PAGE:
Friday, December 24, 2010

The Incarnation and Bookstores

Normally on Christmas Eve I post the first lines from the Gospel of John about the word becoming flesh and dwelling amongst us. The fact is that the one thing about Christianity- the Roman Catholic kind in my case- that makes it different from other great religions is that we believe that God lived as a person and died for all of us. That God understands intimately what it means to be human and that His incarnation sancifies life and the world. The idea of Incarnation or taking the flesh is essential not only to our faith as Christians but it also means something else all people are equal in the eyes of God and should be so in the eyes of people.
The idea of becoming flesh, in fact becoming real is essential as we venture more and more into a virtual world. Everything seems to be digitized and everything is being reduced to code and the next victim of this could be the bookstore.
As the owner of over 5000 books and a collector of the same the idea that I will never again get to spend a Saturday afternoon trolling the front table at Seminary Co-op in Chicago or looking through the drawers of Chapbooks at Woodland Pattern in Milwaukee or working through the stacks at Powells in Portland, Oregon is a fate worse than say the destruction of Parma, Italy with its great Hams and Cheeses. It is just a sad thing.
I am not a Luddite. I am writing a blog post right now. I love the internet and my iPod but the idea that my books as friends would not be on shelves, full of memories loved and used as they were meant to be is something that I cannot believe that bibliophiles will allow to happen. Right now I am looking at my shelves.
There is a first edition of Robert Duncan's poetry that I bought with my food money at Murphy Brookfield Books in Iowa City. A 1938 section of the Cantos of Ezra Pound that I bought in New York. In the American Tree by Ron Silliman, the Anthology that made me want to write poetry. The Memoir of Pablo Neruda... Clayton Eshelman's wonderful translations of Vallejo that made me want to be a translator and of course Thomas Merton's Seven Storey Mountain which made me remain an angry but obedient Roman Catholic.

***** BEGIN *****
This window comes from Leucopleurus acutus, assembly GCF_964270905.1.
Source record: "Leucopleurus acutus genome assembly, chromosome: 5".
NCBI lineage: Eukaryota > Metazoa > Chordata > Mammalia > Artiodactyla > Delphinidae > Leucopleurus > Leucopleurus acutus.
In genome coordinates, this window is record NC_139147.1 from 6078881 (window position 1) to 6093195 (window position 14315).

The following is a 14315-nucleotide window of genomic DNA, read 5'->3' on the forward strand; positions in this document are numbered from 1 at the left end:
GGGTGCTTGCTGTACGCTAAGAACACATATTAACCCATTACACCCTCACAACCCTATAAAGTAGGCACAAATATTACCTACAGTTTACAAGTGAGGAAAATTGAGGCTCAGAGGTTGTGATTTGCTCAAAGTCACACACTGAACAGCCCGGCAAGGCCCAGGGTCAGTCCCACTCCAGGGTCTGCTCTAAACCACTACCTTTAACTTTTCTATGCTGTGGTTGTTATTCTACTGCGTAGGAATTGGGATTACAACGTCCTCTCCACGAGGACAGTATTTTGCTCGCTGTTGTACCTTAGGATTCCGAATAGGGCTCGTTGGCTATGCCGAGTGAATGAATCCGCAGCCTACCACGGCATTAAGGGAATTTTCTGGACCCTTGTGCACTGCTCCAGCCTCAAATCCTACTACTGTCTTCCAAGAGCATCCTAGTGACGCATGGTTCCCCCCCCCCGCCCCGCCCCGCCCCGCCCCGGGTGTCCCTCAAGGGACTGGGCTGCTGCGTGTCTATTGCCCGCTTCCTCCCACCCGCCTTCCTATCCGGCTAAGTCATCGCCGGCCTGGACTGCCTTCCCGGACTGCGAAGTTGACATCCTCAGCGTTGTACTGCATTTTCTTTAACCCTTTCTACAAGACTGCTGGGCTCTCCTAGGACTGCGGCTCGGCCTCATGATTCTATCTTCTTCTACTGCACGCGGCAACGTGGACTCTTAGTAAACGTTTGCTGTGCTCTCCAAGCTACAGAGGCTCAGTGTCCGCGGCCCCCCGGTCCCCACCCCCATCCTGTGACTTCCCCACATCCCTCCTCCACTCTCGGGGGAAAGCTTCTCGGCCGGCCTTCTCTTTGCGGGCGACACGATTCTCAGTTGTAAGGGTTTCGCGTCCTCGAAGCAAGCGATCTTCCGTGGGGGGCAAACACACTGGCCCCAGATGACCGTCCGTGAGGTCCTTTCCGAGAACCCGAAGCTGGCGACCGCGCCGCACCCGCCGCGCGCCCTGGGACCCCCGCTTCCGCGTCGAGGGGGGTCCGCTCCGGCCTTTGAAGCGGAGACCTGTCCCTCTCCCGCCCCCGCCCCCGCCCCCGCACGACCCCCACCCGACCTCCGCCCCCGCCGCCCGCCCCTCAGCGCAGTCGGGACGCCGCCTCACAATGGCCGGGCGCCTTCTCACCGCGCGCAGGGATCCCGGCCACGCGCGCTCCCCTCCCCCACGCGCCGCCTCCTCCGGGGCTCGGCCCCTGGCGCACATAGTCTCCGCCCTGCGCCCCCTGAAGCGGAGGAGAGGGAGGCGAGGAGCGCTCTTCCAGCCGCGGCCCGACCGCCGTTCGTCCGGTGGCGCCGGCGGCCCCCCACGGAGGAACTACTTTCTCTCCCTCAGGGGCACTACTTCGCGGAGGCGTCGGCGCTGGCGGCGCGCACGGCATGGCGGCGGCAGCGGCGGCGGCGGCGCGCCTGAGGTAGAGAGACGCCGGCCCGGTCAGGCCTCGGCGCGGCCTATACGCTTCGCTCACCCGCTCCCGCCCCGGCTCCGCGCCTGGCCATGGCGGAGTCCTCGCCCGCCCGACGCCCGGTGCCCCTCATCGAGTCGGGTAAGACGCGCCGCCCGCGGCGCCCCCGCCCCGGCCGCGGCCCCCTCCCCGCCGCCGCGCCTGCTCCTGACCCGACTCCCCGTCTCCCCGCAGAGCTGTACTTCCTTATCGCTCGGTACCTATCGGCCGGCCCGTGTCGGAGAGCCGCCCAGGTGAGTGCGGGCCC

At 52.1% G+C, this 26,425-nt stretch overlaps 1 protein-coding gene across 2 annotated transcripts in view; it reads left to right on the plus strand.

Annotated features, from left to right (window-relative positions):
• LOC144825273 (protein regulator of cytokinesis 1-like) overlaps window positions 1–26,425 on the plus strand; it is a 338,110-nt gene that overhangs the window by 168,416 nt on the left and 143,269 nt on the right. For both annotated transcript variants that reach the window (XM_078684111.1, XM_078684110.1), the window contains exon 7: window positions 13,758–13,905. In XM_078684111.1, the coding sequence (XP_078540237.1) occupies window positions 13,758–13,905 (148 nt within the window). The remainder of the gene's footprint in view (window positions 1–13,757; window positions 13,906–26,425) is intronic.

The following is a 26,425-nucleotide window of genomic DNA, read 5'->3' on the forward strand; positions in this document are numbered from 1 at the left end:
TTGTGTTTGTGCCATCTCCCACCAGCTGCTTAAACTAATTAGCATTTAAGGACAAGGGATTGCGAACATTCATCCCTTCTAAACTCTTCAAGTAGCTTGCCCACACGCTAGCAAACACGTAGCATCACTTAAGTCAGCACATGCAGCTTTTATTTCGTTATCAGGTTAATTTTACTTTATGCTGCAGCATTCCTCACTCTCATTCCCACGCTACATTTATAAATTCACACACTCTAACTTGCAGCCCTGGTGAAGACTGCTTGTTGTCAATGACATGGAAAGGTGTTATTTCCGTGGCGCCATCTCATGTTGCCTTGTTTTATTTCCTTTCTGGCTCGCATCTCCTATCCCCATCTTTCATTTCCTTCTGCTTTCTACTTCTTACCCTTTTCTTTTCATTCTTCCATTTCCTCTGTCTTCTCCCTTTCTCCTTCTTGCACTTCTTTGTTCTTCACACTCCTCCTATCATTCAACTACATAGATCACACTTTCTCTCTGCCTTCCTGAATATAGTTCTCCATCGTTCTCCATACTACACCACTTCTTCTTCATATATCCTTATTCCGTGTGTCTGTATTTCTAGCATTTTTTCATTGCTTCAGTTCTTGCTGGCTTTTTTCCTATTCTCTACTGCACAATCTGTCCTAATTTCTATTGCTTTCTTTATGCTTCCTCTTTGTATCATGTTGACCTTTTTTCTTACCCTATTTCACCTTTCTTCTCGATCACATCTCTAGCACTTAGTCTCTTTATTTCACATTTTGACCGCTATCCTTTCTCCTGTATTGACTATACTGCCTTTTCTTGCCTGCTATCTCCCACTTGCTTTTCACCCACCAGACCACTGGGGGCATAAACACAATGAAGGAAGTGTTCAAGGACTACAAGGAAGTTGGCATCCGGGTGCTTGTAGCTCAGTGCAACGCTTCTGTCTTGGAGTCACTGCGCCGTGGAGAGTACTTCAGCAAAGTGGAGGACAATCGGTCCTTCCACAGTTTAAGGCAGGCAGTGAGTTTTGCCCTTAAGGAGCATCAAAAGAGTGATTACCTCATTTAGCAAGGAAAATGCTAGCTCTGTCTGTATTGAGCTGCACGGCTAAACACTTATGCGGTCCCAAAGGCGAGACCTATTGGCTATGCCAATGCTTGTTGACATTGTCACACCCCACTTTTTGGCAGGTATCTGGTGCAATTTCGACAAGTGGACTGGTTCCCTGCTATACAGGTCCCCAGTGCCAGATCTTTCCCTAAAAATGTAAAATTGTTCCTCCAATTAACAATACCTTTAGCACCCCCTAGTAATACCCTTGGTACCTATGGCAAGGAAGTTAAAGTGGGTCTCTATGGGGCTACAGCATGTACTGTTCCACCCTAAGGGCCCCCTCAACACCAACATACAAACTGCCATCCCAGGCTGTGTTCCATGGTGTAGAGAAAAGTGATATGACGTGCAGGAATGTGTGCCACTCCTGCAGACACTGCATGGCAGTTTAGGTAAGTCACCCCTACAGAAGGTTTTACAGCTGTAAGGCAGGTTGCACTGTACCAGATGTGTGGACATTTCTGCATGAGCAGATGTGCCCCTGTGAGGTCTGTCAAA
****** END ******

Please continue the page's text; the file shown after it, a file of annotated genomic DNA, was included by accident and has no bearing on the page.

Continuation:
How would I consume all of these on my iPad again and again??
In the end for me Bookstores and Books are like the Incarnation. Books with us. Not something apart or distant but a created thing in my hands that has a history and a future. We can embrace technology but must everything be reduced to code?
Merry Christmas, God With Us, Preserve our Books and let us Continue to Have our Friends on our Shelves.


Steve Halle said...

Hi Ray,
I've been reading the last couple posts, and even though I really enjoy books, I grow weary of the rhetoric of loss. This is not unlike the language that is always bandied about with translation: the idea that the original text is better or more pure.

The experience of the digital offers more than a book ever could already, and I have a feeling the materiality of the digital will grow increasingly satisfying. With digital reading or even reading a book beside the computer, contingencies and unknowns contained therein can be immediately looked up, which makes for a richer reading experience.

This is not a loss but an invaluable and immeasurable gain that less than twenty years ago was barely imaginable.

Even though I love books, I find myself growing more and more frustrated with their conventions: books have to be a certain length, organized in a certain way, are often not indexed, etc. Digitally mediated and born-digital texts have ways to circumvent these frustrations, and human interaction with digital texts is still in its infancy.

I would imagine that you would agree that having a mediocre translation of a great poet writing in a language you do not read or speak would be better than not knowing that poet at all, that something could still be gained by reading that poet, whether it is about translation itself or content from the poetry. I find new media to be the same, an evolution from print culture by which I gain something from interacting with it, even new media that has not filled the potential of what digital forms can do (because digital forms still rely on our idea of how books and print culture operates.

While I don't think it wrong to be nostalgic about books, it ought to be recognized that the practical value of books is diminished by the possibilities of new media. It's not unlike a collector of classic cars. Sure, that '57 Chevy (or whatever) is awesome to behold, but it just doesn't make much sense to take it out on the street anymore because today's cars do everything better except have that "look and feel" of the classic.

Talk soon.


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